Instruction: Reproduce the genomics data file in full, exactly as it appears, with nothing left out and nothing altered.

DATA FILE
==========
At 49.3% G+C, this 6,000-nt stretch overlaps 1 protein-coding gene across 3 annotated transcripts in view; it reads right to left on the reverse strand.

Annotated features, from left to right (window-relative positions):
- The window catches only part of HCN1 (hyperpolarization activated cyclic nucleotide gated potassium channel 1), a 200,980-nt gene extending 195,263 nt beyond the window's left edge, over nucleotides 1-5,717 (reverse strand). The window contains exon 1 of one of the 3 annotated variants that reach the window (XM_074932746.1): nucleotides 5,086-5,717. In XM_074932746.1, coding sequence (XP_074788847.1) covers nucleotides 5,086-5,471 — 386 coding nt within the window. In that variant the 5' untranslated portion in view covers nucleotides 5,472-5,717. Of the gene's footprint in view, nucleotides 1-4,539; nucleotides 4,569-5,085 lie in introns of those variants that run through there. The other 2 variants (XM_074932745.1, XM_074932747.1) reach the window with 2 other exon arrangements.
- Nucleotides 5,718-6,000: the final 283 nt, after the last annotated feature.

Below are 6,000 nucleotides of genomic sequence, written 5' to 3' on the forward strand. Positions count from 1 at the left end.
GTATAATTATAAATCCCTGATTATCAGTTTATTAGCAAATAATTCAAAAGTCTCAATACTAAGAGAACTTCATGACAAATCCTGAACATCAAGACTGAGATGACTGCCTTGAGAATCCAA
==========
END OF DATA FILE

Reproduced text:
At 49.3% G+C, this 6,000-nt stretch overlaps 1 protein-coding gene across 3 annotated transcripts in view; it reads right to left on the reverse strand.

Annotated features, from left to right (window-relative positions):
- The window catches only part of HCN1 (hyperpolarization activated cyclic nucleotide gated potassium channel 1), a 200,980-nt gene extending 195,263 nt beyond the window's left edge, over nucleotides 1-5,717 (reverse strand). The window contains exon 1 of one of the 3 annotated variants that reach the window (XM_074932746.1): nucleotides 5,086-5,717. In XM_074932746.1, coding sequence (XP_074788847.1) covers nucleotides 5,086-5,471 — 386 coding nt within the window. In that variant the 5' untranslated portion in view covers nucleotides 5,472-5,717. Of the gene's footprint in view, nucleotides 1-4,539; nucleotides 4,569-5,085 lie in introns of those variants that run through there. The other 2 variants (XM_074932745.1, XM_074932747.1) reach the window with 2 other exon arrangements.
- Nucleotides 5,718-6,000: the final 283 nt, after the last annotated feature.

Below are 6,000 nucleotides of genomic sequence, written 5' to 3' on the forward strand. Positions count from 1 at the left end.
GTATAATTATAAATCCCTGATTATCAGTTTATTAGCAAATAATTCAAAAGTCTCAATACTAAGAGAACTTCATGACAAATCCTGAACATCAAGACTGAGATGACTGCCTTGAGAATCCAA